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Rockets 101, Celtics 89

Celtics can’t stop Rockets in the second half

Courtney Lee of the Celtics defended James Harden, who had 21 points, five assists and five rebounds for the Rockets.

Scott Halleran/Getty Images

Courtney Lee of the Celtics defended James Harden, who had 21 points, five assists and five rebounds for the Rockets.

HOUSTON — A team that has prided itself on defensive dominance over the past half-decade is now allowing reserves such as Houston’s Greg Smith and San Antonio’s Tiago Splitter to record career nights. This is what the Celtics’ once-proud and pristine defense has been reduced to.

Opposing teams are spending games going after the Celtics’ rotating defense, realizing one of the five guys is going to shift a half-second late. It happened all night Friday at the Toyota Center, as mastermind Kevin McHale, who used to overwhelm defenses with his post game, challenged the Celtics to stop Houston’s bigs near the basket.

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They couldn’t. And an early-season problem that cost Boston a handful of games is not improving, at least not consistently. Houston’s 101-89 victory was about execution and their inability to carry out coach Doc Rivers’s well-scripted game plan.

So the question is becoming whether this aging team that has had trouble stopping dribble penetration for two years now is even capable of being that stalwart defensive team of yesteryear. After watching the Rockets (11-11), 20th in the league in field goal percentage, shoot 57.1 percent in the second half, Rivers wondered.

“I know people are going to look and say our bigs got beat up tonight; our bigs got beat up tonight because our guards, or small forwards and our power forward, they couldn’t keep the ball in front of them,” Rivers said. “At some point it’s a one-on-one defense and that makes the team defense better. We didn’t do a very good job of it.

“I have to do a better job of preparing the team. Everybody shouldn’t play every night the way we’re playing. This was a step backward for us.”

The Celtics were hoping to steal one in Houston knowing they face San Antonio, coming home after a long road trip, on Saturday. But the Celtics seemingly took the inconsistent Rockets for granted and the most disheartening aspect was the duo of James Harden and Jeremy Lin (combined 8-for-23 shooting, 26 points) weren’t the source of the Rockets’ offense.

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Instead it was Smith, who scored 20 points in less than 22 minutes, and how he scored was disheartening. Of his eight field goals, six were layups or dunks; one was a 5-foot hook shot. And he hit one early 20-footer. The Rockets simply used Lin, Chandler Parsons, or Harden to drive into the paint, then find Smith roaming around the hoop. By the time Kevin Garnett or Chris Wilcox rotated, Smith was at the basket. Parsons, Lin, and Harden collected 20 of Houston’s 23 assists.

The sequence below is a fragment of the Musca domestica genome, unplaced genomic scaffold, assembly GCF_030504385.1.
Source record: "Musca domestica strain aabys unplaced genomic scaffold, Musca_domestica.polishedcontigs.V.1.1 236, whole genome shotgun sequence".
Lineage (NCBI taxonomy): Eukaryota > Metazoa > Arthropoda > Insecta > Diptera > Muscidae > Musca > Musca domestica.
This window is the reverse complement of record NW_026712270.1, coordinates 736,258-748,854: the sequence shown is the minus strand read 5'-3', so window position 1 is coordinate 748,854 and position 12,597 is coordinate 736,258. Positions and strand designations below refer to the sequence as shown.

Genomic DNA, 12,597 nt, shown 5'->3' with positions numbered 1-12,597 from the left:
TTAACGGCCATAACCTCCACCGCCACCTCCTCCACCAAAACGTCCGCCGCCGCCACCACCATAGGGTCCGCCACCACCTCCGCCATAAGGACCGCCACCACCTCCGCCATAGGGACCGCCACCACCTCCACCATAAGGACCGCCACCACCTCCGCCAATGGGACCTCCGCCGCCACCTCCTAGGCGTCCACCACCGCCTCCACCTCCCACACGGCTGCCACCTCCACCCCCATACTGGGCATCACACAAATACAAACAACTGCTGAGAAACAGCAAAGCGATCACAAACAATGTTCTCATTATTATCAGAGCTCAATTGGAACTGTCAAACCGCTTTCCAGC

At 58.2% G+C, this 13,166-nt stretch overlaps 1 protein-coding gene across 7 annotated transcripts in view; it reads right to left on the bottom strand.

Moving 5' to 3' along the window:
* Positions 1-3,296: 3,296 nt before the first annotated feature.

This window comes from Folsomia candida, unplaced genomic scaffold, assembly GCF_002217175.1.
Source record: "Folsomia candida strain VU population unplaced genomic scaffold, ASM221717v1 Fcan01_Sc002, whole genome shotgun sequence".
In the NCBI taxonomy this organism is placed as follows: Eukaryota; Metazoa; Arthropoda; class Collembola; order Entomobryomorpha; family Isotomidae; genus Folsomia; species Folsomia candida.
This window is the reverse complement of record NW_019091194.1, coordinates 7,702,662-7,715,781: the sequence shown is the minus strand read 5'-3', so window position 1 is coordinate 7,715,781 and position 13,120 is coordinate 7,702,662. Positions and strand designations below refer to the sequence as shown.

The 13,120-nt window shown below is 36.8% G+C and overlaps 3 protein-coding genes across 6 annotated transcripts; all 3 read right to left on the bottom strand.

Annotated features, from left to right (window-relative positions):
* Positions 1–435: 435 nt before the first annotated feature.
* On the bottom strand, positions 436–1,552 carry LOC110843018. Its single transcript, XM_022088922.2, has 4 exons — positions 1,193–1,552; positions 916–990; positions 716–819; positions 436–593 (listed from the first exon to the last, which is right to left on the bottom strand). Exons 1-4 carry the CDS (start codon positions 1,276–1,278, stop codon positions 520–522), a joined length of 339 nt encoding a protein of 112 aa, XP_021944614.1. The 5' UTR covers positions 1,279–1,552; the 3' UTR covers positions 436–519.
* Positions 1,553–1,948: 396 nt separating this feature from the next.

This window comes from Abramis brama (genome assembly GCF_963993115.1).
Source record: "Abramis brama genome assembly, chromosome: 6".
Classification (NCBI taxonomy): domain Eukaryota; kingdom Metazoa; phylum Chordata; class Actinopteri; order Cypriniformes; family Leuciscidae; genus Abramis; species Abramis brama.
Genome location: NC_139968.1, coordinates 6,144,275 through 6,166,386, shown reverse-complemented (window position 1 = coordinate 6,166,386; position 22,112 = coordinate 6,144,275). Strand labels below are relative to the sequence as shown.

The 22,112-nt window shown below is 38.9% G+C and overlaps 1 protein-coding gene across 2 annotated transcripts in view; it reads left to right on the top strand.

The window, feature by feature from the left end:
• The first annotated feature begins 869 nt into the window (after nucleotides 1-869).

Although Garnett is always one to take responsibility in defeat, he pointed out that the Celtics’ team defense faltered.

“Well, we have schemes, you can put it on the bigs but at the end of the day, we’re all out there together,” he said. “The scheme doesn’t involve one or two people, it involves all five. I thought the third quarter . . . I think they scored every time down. In the second half they got into a rhythm that was undeniable.”

The Celtics trailed by 13 early, then used an 18-2 run to grab a 7-point lead. Then they scored one field goal in the last 3:35 of the half, a stupor that spilled into the second half. The Rockets scored the first 6 points of the third quarter, shot 61.1 percent in the period to take a 5-point lead, then spent the fourth crushing the Celtics with clutch shot after clutch shot.

Paul Pierce led the Celtics with 18 points on 5-for-18 shooting, a testament to their offensive struggles. And when the Celtics made their final push, the Rockets responded with execution. Harden, mostly contained, by the Celtics, scooped up a loose ball near midcourt and swished a 28-footer for a 91-83 Houston lead with 4:43 left.

And finally, after a lazy Rajon Rondo pass was picked off by Parsons, Toney Douglas knocked down a corner 3-pointer and the Celtics were done, soundly beaten by team that had given up an average of 115.6 points the previous five games.

“We missed a lot of good looks; we missed a lot of layups, open jumpers,” said Rondo, who had 13 assists. “That’s part of the game. That still can’t affect the way we get back defensively. I turned the ball over, I think a season high [seven times] so they capitalized on those turnovers.”

After a putrid first six minutes, the stupor ended temporarily in the second quarter when the Celtics turned a 9-point deficit into a 7-point lead in six minutes. The Celtics used 7 points by Pierce and an up-tempo pace that allowed Rondo to create scoring opportunities for his teammates.

It was the Celtics’ best stretch of the evening and it ended with a Pierce 3-pointer for a 41-34 lead at the 3:35 mark. That would be their apex. They cracked defensively while missing countless easy shots. The starters scored just 28 second-half points, including a combined 3 from Courtney Lee and Brandon Bass.

“We’re still trying to put four quarters together and that’s what we need to do,” Pierce said. “You can’t play every other quarter and expect to win games. We have to be a better defensive team. We can’t give up layups in transition. We took a step back tonight. If we want to be a consistent ball club, we have to do it for all four quarters. The one thing I know we can control is our effort and our defense.”

Gary Washburn can be reached at gwashburn@globe.com. You can follow him on Twitter at @gwashNBAGlobe

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